BAE archives unearth designs by British engineers

The Fighter Jet Take-off Platform design. Picture: PA
The Fighter Jet Take-off Platform design. Picture: PA
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INVENTIONS designed by British engineers in the 1960s have been brought to life in a display more in keeping with an ­episode of Thunderbirds.

The forgotten designs, which have been unearthed in BAE Systems’ archives, include a hyper­sonic space-plane capable of travelling at five times the speed of sound, a jeep that leaps over enemy blockades and a commercial aircraft able to take off and land vertically in densely populated cities.

BAE has used animation to show how the projects might have looked if developed ­further, with many worthy of a place in the fleet of International Rescue in the Thunderbirds ­science-fiction television series of the era.

The display coincides with the opening of a new centre to celebrate BAE’s heritage at its military aircraft factory in Warton, Lancashire. It has more than one million historical documents and artefacts in its stores.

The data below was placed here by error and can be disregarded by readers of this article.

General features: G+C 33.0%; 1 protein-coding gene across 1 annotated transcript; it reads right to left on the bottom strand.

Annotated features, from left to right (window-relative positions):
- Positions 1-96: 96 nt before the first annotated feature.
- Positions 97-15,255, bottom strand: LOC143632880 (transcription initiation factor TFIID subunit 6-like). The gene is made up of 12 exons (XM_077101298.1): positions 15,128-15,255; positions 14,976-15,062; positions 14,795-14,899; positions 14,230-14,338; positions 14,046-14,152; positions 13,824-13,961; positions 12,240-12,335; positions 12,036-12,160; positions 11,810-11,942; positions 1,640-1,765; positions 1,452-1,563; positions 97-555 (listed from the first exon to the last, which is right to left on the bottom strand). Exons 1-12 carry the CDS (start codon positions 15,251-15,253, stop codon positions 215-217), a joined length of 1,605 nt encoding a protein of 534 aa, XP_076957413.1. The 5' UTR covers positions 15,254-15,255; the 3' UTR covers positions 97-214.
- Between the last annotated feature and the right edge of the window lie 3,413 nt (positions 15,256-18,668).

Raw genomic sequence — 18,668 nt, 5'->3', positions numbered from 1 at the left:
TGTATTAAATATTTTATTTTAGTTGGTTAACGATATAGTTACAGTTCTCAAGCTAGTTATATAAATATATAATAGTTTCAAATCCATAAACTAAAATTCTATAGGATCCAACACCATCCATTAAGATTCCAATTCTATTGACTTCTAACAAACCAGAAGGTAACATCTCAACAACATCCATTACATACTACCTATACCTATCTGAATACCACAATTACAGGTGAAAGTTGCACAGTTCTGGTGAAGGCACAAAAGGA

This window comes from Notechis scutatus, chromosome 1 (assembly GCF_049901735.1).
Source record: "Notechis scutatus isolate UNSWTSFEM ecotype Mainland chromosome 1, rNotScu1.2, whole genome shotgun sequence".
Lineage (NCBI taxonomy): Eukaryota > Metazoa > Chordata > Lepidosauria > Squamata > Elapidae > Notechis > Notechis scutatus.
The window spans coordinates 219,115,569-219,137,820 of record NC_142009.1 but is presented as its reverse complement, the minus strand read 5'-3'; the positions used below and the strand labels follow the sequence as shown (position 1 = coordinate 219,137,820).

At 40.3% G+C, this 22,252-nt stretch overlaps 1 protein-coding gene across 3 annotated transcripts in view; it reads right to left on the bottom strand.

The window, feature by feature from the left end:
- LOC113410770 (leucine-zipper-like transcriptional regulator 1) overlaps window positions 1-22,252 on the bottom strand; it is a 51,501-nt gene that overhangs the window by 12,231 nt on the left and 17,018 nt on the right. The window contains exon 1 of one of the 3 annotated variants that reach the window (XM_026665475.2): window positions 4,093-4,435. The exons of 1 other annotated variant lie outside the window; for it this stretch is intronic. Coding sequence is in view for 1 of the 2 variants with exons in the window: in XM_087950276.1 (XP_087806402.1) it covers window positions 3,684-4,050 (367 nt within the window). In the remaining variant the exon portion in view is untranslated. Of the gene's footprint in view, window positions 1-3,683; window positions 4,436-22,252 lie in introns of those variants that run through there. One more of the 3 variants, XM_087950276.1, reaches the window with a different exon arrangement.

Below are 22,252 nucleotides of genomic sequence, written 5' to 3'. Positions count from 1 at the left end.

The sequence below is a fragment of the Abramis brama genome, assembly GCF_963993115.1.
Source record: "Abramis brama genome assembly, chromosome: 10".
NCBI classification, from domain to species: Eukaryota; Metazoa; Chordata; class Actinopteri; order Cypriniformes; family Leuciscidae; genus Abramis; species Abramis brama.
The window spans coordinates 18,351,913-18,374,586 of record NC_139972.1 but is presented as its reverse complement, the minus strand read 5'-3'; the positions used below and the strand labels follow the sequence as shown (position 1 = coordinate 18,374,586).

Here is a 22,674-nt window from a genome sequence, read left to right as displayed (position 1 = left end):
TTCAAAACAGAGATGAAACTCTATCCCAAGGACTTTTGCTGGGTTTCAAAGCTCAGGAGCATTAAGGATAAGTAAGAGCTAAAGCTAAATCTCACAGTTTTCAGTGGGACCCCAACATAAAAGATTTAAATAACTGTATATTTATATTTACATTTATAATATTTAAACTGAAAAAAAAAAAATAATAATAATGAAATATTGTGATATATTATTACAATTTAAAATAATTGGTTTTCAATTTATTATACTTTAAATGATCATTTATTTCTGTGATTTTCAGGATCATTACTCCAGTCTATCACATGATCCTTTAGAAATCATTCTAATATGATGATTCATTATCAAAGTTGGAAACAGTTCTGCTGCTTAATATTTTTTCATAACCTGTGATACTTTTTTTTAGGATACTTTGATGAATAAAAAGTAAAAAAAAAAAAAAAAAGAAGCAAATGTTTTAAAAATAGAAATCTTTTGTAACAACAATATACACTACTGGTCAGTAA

The unique designs were produced by engineers in BAE Systems’ predecessor companies, including English Electric, Hawker Siddeley and the British Aircraft Corporation.

BAE’s heritage manager, Howard Mason said: “Although 50 years have passed since these extraordinary designs were first put to paper, we can see how some of the technologies and ideas were developed over time and put to use now in aircraft like the F35 Joint Strike Fighter.”

Mr Mason hopes the examples of forward-thinking will still inspire young people who are considering a career in engineering and pondering the “endless possibilities” of what could be designed.

• The designs can be viewed here